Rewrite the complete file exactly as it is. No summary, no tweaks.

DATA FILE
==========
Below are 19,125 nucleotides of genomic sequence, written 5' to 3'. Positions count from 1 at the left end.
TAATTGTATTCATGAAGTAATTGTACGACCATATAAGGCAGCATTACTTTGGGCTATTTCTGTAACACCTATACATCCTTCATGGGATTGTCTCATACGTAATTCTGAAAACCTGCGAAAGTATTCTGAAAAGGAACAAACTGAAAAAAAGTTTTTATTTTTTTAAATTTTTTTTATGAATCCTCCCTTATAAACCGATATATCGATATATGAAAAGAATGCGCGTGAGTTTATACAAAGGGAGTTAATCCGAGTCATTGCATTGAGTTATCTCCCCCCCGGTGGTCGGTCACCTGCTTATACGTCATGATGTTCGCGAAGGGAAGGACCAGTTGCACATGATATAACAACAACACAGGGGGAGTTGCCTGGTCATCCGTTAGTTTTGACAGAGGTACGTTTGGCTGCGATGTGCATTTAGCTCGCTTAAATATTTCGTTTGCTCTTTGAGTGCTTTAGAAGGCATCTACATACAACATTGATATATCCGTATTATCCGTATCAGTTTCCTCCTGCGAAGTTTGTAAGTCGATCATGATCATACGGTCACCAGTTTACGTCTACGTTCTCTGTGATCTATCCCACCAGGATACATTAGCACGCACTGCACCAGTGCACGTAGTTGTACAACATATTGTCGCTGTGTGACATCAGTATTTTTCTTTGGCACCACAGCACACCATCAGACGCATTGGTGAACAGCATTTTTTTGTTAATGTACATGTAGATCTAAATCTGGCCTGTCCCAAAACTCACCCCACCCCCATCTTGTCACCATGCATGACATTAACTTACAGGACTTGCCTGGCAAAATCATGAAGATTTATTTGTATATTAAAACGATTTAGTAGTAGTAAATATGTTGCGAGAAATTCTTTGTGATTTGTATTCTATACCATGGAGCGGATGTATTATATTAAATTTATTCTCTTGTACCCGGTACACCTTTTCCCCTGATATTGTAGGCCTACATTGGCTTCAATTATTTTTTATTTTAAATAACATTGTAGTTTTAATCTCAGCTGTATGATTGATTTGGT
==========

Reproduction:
Below are 19,125 nucleotides of genomic sequence, written 5' to 3'. Positions count from 1 at the left end.
TAATTGTATTCATGAAGTAATTGTACGACCATATAAGGCAGCATTACTTTGGGCTATTTCTGTAACACCTATACATCCTTCATGGGATTGTCTCATACGTAATTCTGAAAACCTGCGAAAGTATTCTGAAAAGGAACAAACTGAAAAAAAGTTTTTATTTTTTTAAATTTTTTTTATGAATCCTCCCTTATAAACCGATATATCGATATATGAAAAGAATGCGCGTGAGTTTATACAAAGGGAGTTAATCCGAGTCATTGCATTGAGTTATCTCCCCCCCGGTGGTCGGTCACCTGCTTATACGTCATGATGTTCGCGAAGGGAAGGACCAGTTGCACATGATATAACAACAACACAGGGGGAGTTGCCTGGTCATCCGTTAGTTTTGACAGAGGTACGTTTGGCTGCGATGTGCATTTAGCTCGCTTAAATATTTCGTTTGCTCTTTGAGTGCTTTAGAAGGCATCTACATACAACATTGATATATCCGTATTATCCGTATCAGTTTCCTCCTGCGAAGTTTGTAAGTCGATCATGATCATACGGTCACCAGTTTACGTCTACGTTCTCTGTGATCTATCCCACCAGGATACATTAGCACGCACTGCACCAGTGCACGTAGTTGTACAACATATTGTCGCTGTGTGACATCAGTATTTTTCTTTGGCACCACAGCACACCATCAGACGCATTGGTGAACAGCATTTTTTTGTTAATGTACATGTAGATCTAAATCTGGCCTGTCCCAAAACTCACCCCACCCCCATCTTGTCACCATGCATGACATTAACTTACAGGACTTGCCTGGCAAAATCATGAAGATTTATTTGTATATTAAAACGATTTAGTAGTAGTAAATATGTTGCGAGAAATTCTTTGTGATTTGTATTCTATACCATGGAGCGGATGTATTATATTAAATTTATTCTCTTGTACCCGGTACACCTTTTCCCCTGATATTGTAGGCCTACATTGGCTTCAATTATTTTTTATTTTAAATAACATTGTAGTTTTAATCTCAGCTGTATGATTGATTTGGT